Monday, January 28, 2008

A Financial Mini-Rant

It's been a while since I've posted a financial rant on this blog, but we seem to be cursed with "interesting times"....a few random thoughts on the economy:
  • Compared to 2001 the upcoming financial pain has to be worse. If there's any industry I'd want to be at the focus of a bubble-collapse-recession it'd be the computer industry; we're an industry with high growth and usually low unemployment; we bounced back. I think this time around, with housing hit hard it's going to be worse for more people with fewer options.
  • I think the hopes of "decoupling" (the idea that the rest of the global economy will march on, allowing the US to quickly turn around via exports to strong foreign economies) will prove to be a fantasy. Over and over when finance gets ugly, everything moves together. Perhaps it is because there are so many positive feedback cycles. Read the downfall of LTCM - the experts are always surprised by "perfect storms".
  • The stimulus package strikes me as a poor idea. We're in a jam because we've collectively borrowed and spent a lot of money we didn't have - the heart of this financial mess is about insolvency. So borrowing another $150 billion seems like a supremely poor idea. It's like our solution to maxing out our credit cards and getting a pink slip is to go apply for another credit card and immediately max that one out too. I don't know how the US will get over its debt addiction, but buying an eight-ball isn't the right approach.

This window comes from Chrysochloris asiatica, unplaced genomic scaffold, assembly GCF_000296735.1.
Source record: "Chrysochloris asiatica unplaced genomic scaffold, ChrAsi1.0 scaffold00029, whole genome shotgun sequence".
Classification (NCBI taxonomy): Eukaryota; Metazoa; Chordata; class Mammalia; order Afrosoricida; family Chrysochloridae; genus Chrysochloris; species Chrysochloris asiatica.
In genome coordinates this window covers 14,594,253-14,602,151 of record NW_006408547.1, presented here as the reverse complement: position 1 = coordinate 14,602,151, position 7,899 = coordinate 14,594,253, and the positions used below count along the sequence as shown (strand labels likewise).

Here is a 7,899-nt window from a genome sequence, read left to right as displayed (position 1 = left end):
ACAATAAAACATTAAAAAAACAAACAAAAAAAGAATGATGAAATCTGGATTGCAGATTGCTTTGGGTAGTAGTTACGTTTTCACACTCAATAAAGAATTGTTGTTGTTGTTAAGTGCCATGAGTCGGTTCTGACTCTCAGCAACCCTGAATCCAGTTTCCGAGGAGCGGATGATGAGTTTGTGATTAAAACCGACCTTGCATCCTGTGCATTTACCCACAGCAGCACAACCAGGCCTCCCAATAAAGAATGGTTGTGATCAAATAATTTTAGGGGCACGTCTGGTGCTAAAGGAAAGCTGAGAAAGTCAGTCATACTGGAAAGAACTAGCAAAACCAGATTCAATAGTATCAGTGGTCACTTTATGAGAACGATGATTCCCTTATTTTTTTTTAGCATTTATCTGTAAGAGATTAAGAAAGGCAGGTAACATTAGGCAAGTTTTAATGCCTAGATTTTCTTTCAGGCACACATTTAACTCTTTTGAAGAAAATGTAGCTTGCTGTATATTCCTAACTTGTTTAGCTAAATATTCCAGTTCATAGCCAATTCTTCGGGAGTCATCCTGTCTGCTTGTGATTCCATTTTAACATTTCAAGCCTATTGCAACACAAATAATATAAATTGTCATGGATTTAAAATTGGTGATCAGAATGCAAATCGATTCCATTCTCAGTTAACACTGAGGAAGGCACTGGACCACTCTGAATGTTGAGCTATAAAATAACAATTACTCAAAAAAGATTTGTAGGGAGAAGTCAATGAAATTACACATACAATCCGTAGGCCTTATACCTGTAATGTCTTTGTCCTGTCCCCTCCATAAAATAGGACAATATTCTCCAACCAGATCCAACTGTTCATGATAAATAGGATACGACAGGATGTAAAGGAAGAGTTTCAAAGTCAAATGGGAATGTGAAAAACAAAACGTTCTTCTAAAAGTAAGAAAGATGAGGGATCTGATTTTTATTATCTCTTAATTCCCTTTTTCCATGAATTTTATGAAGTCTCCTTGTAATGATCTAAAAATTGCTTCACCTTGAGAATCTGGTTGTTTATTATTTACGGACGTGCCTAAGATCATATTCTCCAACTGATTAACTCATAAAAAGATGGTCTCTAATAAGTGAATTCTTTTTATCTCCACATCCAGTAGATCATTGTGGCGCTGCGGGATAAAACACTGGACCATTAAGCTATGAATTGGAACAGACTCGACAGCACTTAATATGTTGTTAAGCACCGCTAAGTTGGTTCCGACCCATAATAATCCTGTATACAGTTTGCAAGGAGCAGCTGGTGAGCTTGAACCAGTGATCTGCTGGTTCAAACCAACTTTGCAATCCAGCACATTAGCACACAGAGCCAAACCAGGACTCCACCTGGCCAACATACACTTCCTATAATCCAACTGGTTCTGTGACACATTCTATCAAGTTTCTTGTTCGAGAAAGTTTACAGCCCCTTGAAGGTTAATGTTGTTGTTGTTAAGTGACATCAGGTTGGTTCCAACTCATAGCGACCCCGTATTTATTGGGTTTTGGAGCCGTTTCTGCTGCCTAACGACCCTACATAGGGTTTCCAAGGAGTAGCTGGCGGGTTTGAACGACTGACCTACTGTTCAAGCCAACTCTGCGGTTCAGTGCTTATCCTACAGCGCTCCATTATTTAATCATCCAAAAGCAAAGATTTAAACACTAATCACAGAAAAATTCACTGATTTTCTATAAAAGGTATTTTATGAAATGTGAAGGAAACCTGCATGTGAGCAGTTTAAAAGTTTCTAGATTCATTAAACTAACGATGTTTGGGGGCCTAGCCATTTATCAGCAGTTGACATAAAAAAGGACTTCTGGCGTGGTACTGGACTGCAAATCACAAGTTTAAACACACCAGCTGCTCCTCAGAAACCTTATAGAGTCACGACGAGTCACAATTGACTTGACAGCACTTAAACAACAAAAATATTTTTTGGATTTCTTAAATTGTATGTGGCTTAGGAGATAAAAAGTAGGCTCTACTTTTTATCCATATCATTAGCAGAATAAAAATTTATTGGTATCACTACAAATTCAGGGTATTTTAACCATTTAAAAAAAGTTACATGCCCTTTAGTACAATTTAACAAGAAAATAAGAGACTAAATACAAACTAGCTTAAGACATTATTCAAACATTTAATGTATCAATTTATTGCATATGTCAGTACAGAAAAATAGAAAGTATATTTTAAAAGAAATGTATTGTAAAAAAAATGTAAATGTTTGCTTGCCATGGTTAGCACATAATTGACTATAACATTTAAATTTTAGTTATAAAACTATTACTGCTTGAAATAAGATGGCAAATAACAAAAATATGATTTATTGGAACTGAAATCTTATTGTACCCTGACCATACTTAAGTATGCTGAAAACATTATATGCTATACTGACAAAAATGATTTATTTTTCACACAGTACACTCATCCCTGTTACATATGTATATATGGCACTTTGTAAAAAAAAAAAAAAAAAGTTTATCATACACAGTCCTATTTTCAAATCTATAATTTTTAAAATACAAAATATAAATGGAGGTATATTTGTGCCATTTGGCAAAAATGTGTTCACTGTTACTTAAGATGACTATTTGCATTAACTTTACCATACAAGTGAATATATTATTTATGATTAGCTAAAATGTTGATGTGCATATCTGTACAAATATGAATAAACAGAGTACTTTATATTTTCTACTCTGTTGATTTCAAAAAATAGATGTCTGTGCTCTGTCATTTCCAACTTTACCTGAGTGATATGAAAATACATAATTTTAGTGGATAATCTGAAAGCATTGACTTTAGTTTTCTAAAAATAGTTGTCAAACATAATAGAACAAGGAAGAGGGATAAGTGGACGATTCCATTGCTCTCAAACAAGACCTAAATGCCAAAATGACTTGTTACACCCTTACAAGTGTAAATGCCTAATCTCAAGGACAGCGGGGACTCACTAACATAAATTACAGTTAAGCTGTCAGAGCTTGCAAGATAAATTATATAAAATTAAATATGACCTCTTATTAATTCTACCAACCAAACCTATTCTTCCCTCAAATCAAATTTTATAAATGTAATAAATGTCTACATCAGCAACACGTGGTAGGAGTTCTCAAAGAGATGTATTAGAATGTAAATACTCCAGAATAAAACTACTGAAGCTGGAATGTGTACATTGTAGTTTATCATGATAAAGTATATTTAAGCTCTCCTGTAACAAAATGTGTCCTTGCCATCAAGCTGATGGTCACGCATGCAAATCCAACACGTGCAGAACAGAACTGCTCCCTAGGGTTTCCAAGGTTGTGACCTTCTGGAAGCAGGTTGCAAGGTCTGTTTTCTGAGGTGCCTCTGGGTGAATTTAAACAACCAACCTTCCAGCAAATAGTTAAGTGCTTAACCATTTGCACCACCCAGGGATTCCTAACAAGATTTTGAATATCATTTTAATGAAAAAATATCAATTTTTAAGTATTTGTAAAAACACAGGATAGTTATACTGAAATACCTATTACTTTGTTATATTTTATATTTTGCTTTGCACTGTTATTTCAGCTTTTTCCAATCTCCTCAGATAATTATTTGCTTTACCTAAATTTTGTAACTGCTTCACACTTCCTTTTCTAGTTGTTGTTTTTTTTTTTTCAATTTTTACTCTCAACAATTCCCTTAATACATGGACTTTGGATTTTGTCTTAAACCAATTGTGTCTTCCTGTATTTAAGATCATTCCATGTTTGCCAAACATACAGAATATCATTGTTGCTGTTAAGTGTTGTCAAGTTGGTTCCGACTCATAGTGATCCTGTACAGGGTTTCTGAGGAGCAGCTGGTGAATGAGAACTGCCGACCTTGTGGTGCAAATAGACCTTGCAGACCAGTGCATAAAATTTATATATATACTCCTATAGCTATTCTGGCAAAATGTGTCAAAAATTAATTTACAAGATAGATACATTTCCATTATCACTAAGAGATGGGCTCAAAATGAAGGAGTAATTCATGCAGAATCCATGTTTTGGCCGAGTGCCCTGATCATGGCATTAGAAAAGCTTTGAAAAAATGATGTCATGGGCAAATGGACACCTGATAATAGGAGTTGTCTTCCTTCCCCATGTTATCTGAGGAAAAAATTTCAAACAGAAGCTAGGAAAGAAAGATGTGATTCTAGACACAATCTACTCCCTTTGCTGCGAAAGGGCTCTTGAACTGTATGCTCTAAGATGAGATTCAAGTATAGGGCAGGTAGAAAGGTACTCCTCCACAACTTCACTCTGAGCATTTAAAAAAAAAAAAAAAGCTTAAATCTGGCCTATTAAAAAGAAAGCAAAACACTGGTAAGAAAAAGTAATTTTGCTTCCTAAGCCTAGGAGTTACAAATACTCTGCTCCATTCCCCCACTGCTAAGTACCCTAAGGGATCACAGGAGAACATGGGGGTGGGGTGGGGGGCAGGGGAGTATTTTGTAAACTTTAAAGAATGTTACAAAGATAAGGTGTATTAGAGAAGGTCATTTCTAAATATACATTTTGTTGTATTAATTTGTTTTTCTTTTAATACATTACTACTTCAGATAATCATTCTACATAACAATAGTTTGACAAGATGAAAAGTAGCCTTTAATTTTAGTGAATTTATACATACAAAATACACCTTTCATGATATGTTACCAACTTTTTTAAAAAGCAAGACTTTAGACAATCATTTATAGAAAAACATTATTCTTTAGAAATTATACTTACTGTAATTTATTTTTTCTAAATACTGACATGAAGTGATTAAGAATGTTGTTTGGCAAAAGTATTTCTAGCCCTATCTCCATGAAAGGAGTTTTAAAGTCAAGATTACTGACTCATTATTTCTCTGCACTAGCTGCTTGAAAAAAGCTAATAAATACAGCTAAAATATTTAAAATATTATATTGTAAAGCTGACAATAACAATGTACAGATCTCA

• The financial system is parallelized by fear of counter-party risk, but I don't buy that we got anything useful out of the heavily engineered products that got us here. You could make some kind of argument about greater financial efficiency, but it looks to me like Wall Street invented a series of instruments whose primary feature was to make Wall Street rich. If we can't understand how to value these things, are they really helping us manage capital more efficiently?
  • The recent bond-insurance melt-down shows a conflict of purpose to me. On one hand, insurance involves taking money now for services to be rendered later, so there's a lot to be said for your insurance company not going broke. On the other hand, if we don't let financial companies fall flat on their face when they do really stupid things, we introduce a moral hazard. The way to mediate this would have been more regulation - not letting any insurance company play with fire. (And frankly if we didn't have municipal bond insurance, the world would continue to turn. If Louisiana doesn't need bond insurance, no one does.)
Okay that's enough of that for now. I have to go hide my money under the mattress.

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